If you earned $50,270 or less in 2012 (this number will vary depending on your filing status), you qualify for one of the least-talked-about but most-valuable tax credits for low- and moderate- income working individuals and families. The Earned Income Tax Credit (EITC), created in 1975, was originally established to help offset the regressive nature of Social Security payroll taxes. As you may know, you contribute a portion of your paycheck to Social Security up to what's known as the Social Security wage base, which was $110,100 in 2012 and will increase to $113,700 for 2013. If you earn more than the wage base, those dollars are not subject to the payroll tax. This puts a greater burden on low-income workers.
If the EITC sounds familiar, it’s because it was extended five years with the passage of the American Recovery and Reinvestment Act of 2009. It also added an extra tier, for those with three or more children, and mitigated the marriage penalty by increasing the phase-out for married couples. In addition to the federal EITC, 25 states and the District of Columbia also have their own EITC.
What is the EITC and who is eligible? IRS Publication 596 covers the details of the EITC, also called the Earned Income Credit (EIC). It's a refundable tax credit that taxpayers can claim if they meet the EITC income limits.
Those limits are:
The best way to determine if you qualify is to use tax software. If you don't want to use tax software, your next best option is to use the IRS's EITC Assistant.
Who is a qualifying child? The rules of qualifying children match those for other tax credits and take into account their age, relationship to the tax payer, and where they lived. They need to be young than 19 unless they are a full time student or disabled. For relationship, any children (son, daughter, adopted children, stepchildren, or grandchildren) count and siblings can count if you care for them. To pass the residency test they, need to live with you for more than half the year.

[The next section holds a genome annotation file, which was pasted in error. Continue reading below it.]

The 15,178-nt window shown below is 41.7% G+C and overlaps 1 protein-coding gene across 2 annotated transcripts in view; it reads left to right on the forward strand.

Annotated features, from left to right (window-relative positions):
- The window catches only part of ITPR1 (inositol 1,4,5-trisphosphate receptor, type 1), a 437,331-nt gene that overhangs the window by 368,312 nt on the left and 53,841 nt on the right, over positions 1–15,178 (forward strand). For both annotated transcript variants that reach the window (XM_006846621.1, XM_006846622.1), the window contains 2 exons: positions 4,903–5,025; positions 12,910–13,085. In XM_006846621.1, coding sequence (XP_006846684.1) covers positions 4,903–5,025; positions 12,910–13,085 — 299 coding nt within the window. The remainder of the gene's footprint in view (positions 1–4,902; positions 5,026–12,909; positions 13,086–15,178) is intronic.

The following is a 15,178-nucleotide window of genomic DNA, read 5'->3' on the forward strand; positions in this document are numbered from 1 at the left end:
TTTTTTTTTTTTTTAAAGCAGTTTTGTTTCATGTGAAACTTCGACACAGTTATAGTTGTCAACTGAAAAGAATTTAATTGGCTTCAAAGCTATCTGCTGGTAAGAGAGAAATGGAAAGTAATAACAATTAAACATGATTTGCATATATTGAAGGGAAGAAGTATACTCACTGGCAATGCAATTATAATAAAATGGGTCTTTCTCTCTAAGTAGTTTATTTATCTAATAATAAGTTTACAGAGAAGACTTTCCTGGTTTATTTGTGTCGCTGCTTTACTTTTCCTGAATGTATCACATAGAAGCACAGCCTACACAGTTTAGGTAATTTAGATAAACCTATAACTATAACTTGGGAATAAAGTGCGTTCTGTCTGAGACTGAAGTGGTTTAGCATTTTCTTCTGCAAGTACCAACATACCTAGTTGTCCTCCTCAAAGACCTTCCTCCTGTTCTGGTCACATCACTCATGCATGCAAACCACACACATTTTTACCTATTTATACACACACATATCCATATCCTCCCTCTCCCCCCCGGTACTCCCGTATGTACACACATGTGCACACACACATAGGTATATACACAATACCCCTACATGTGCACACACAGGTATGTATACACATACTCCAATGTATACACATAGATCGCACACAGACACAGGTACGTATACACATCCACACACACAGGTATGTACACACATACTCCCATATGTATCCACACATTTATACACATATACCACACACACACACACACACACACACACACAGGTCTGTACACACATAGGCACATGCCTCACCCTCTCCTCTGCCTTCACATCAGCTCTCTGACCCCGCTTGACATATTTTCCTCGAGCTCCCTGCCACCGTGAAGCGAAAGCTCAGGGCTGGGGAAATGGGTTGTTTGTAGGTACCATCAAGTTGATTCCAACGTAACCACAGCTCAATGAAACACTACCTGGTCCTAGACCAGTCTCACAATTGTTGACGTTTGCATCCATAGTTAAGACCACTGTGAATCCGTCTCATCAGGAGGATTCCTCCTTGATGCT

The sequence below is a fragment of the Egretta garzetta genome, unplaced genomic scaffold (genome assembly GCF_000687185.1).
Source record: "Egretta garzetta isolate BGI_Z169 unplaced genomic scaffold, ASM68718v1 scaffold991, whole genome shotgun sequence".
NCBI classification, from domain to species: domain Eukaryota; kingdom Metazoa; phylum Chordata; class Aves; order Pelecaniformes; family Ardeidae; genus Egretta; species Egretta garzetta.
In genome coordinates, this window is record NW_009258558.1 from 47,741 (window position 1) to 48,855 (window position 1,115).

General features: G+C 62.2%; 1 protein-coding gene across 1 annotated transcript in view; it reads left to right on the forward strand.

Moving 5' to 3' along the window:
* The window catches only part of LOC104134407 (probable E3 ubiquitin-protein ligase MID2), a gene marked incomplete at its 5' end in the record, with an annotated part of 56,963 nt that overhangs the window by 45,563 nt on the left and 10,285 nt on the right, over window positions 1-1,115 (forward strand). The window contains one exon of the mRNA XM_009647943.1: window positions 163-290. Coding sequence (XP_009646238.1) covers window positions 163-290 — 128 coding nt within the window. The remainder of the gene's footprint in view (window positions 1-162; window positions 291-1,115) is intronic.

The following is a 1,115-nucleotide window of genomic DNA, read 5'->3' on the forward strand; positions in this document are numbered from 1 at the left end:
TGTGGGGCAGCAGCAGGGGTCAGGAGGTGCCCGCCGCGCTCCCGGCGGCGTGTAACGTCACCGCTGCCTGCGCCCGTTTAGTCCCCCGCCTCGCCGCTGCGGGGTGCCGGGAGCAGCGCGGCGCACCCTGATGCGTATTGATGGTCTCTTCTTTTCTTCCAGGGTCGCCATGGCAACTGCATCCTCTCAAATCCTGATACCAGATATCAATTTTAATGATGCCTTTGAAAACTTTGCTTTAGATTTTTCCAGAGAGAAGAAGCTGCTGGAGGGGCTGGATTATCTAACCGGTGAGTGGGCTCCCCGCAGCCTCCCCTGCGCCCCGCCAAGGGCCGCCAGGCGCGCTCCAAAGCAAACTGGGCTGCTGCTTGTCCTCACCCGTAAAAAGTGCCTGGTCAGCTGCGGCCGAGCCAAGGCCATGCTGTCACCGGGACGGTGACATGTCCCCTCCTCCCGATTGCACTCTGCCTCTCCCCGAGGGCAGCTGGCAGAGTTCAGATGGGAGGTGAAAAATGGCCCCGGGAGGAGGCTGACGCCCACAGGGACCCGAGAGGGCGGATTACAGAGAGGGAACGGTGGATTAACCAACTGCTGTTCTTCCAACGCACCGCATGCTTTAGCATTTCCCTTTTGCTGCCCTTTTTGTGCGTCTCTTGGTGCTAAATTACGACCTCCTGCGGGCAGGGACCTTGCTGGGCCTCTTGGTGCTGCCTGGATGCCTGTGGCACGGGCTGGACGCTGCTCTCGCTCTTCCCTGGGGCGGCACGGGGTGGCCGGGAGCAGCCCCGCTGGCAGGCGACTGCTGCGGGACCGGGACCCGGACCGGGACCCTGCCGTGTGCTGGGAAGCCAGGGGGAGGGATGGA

How much do you get as a credit? The calculation of your credit is complicated, so it's best to use a calculator. There is a phase in period, a plateau period, and then a phase-out period that ends with the income limits listed above.
At the maximum, single filers with three or more children could get back $5,236, while married filing jointly with three or more children could get $5,891 back. Single filers with no children still see $475 at the maximum.
As for the 25 states that offer EITC, those are typically calculated based on federal requirements and vary in terms of generosity.
Regardless of how you feel about the politics of the EITC, it's a boon for low- to moderate-income workers and it incentivizes people to pursue employment. Since the phase-in increases with income to the plateau, workers get a greater credit if they work more. Proponents argue that this rewards working and detractors say you're better off being more direct and increasing minimum wage and other pay measures.
Jim Wang writes about personal finance at Bargaineering.com.